Description of the New Lexington High Voltage Porcelain Company

[Trade Journal]

Publication: Brick

Chicago, IL, United States
vol. 27, no. 5, p. 177-179, col. 1-2

The New Lexington High Voltage Porcelain Co., New Lexington, O.

An industry that has grown to be quite a power in this country and one that has not been given very much attention in the clayworking field, due, no doubt, to the secrecy in the manufacture of this class of goods, is the porcelain insulator business. Insulators of all kinds are now made of porcelain, from the small insulator or knob to insulators required to stand a test of over 150,000 volts. These are all made of porcelain and the insulators of the latter type are all of larger size and are made with caps to protect them from the weather and to prevent the insulator from taking up the current. At the factory of the above-named company, nothing is made but what is known as high-voltage stuff, none of the smaller varieties, such as knobs, cleats, rosettes, sockets, tubes, etc., are made there as they devote their attention strictly to the larger class of goods.


This illustration has not been processed yet.


The process of manufacture is a great deal the same as the manufacture of pottery ware, although not so intricate as a whiteware pottery where the goods are decorated.

The slip-room or mixing-room where the clay is prepared, is almost identically the same as any ordinary pottery. The clay, flint, spar, etc., are thrown from the cars they come in, into the clay bins which are located just outside of the slip-house. The different clays are then carefully weighed up and wheeled to the blunger mill, which in this case is a large revolving cylinder and not the regular pattern blunger mill. A peculiar thing about the high-voltage-porcelain industry is that they invariably use cylinders to mix their body in and not a regular blunger mill. They claim that a porcelain body may be easier and more thoroughly blunged in a cylinder than it can in a blunger mill, and it certainly is plausible. A hopper is placed over the door of this mill and the clays are then thrown; the mill is run for a certain length of time until the charge is thoroughly blended and the tight door of the machine is then removed and a door With a nozzle on is then placed on in its place. The charge from the blunger, which by the way has been saturated with water in the Munger mill, is then allowed to run into the agitator where it is kept agitated or stirred up. It is not allowed to settle until the workmen are ready to pump it into the filter presses, which is done by means of pressure pumps, forcing the liquid clay from the agitator into the filter presses, from which it comes in the constituency of putty. A peculiar thing about the porcelain business is the fact that a steam pump cannot be operated successfully for pumping clay into a filter press, due, no doubt, to the fact that the body contains so much grit that it cuts the plunger and packing to such an extent that it does not pay to use them.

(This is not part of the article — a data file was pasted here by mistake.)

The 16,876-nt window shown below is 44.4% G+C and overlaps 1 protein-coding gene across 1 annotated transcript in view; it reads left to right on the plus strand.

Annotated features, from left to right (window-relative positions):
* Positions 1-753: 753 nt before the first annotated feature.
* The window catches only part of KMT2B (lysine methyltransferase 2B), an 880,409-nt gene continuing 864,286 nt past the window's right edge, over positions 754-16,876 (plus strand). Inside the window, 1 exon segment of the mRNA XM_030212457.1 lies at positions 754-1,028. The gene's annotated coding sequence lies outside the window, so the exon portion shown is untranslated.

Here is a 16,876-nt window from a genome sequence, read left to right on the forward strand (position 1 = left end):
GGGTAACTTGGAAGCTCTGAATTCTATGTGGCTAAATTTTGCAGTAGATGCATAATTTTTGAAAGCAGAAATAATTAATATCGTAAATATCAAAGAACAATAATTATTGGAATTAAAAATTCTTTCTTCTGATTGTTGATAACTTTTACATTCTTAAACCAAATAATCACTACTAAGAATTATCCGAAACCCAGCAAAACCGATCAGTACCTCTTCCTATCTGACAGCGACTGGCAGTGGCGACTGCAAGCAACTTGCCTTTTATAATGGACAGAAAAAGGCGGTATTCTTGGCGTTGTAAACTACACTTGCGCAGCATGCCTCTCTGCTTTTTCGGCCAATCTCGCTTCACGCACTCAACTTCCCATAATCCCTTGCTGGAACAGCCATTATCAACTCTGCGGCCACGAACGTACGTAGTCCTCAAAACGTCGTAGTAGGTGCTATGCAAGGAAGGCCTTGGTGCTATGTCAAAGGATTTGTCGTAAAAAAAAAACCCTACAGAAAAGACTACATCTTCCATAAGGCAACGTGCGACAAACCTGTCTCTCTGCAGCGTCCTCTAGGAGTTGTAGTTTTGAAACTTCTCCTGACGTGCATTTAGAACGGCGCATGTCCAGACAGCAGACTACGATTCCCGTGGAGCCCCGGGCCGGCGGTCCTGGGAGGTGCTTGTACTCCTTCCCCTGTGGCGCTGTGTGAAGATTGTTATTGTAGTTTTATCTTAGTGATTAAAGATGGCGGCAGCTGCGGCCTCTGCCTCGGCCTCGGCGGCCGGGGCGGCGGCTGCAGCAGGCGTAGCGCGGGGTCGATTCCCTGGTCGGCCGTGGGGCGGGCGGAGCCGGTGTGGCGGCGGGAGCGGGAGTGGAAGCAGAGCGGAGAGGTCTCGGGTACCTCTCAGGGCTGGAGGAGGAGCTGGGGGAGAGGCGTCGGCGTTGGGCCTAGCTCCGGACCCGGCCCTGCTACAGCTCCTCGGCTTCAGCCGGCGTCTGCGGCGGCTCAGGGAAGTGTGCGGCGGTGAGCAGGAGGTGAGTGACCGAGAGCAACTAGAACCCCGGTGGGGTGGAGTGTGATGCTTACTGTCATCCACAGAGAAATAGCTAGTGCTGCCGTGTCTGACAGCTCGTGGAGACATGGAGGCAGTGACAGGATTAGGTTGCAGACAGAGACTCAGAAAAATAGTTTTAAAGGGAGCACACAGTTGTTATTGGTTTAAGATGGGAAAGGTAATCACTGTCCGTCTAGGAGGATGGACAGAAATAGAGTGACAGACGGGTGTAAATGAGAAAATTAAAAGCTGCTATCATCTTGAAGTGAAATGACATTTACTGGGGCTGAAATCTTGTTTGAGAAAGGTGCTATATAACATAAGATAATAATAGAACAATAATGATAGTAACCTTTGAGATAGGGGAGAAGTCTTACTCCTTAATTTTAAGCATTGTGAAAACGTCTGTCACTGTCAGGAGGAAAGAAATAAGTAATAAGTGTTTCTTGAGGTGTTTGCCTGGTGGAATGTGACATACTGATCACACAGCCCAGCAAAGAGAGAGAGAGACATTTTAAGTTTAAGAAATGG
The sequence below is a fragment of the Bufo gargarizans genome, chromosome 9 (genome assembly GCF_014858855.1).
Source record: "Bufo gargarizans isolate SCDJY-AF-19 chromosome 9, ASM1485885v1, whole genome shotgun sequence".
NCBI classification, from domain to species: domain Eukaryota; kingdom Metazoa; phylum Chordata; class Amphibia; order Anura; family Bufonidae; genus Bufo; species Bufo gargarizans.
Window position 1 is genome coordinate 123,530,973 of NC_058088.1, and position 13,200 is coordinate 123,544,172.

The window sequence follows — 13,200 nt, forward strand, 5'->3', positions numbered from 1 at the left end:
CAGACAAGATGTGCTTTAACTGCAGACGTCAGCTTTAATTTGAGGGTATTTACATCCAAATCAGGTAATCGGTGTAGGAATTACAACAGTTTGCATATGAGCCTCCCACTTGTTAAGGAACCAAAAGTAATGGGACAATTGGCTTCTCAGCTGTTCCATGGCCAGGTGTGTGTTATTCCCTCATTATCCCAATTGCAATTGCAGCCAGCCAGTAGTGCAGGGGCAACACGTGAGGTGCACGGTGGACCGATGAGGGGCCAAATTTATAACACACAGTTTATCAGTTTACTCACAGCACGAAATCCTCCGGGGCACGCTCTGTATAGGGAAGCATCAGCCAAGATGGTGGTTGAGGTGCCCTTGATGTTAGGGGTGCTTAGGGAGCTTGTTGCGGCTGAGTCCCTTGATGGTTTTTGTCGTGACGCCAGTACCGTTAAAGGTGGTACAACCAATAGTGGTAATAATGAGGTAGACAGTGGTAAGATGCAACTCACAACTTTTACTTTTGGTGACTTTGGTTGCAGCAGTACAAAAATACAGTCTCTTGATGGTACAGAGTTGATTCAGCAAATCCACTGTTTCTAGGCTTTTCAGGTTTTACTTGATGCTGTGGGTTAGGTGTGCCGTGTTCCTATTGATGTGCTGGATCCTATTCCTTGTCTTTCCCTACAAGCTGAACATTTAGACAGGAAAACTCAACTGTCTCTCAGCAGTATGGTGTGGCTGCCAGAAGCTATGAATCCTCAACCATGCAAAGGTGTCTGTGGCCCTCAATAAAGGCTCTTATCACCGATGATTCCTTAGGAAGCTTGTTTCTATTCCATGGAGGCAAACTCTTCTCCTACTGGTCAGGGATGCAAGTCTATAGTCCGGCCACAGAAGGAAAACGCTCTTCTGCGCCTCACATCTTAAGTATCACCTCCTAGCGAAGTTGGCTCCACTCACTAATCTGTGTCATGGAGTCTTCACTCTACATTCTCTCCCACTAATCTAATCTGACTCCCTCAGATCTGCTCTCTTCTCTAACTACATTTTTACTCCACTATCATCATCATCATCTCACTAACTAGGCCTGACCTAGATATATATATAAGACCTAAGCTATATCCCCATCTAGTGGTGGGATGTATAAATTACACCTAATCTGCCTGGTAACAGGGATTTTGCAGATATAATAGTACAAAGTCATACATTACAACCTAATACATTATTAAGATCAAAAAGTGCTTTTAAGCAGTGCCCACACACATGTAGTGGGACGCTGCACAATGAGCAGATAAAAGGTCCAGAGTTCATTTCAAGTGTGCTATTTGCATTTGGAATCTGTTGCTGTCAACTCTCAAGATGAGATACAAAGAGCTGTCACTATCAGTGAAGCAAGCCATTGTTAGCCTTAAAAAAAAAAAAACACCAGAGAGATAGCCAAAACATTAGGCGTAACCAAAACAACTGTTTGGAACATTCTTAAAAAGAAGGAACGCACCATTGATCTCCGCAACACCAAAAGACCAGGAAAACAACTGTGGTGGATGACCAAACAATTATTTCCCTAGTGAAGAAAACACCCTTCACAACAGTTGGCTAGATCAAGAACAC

This illustration has not been processed yet.


After the clay comes from the filter presses, sometimes it is stored in a damp clay cellar for as long as two, three, or even four weeks, where they have the necessary room, the longer the better, and is then removed and run through the pugmill. In some factories the clay is not aged at all but is run through the pugmill as soon as received from the filter presses. However, it is best to age the clay somewhat, as aged clay works much easier and makes smoother and much evener ware and it also reduces cracking and breakage at the kilns. The clay is run through the pugmill, which chews it up and removes the air from the mass. A little water is also run into the mill at the same time, tempering the clay to any desired constituency. The porcelain clay, being so tough, is very hard to pug and as they use their clay so hard it also makes this work very tedious to get the clay tempered rightly. Sometimes it is necessary to run the clay through two or three times before this is accomplished. This, of course, depends a great deal upon the kind of pugmill used; in the one shown in the illustration, the clay is run through once and, at times, twice.


This illustration has not been processed yet.


When the clay is received from the pugmill, it is cut into lengths of about 2 ft. with cutting wire, and placed on a clay elevator, which is an endless belt running over two pulleys, one on the first floor and one on the second floor. These are run by a set of tight and loose pulleys, in order that the elevator may be thrown out of gear at any moment. On this belt are placed, at intervals, wooden steps or shelves and the clay is set upon these shelves, the belt being placed on a slant in order to hold the clay on more securely, and by this means it is elevated to the second floor. When the clay reaches the second floor it is then delivered to the workmen, mostly jiggermen. All the insulators of this type are made upon a jolly or jigger, the different parts being made in this manner and stuck up or stuck together afterward.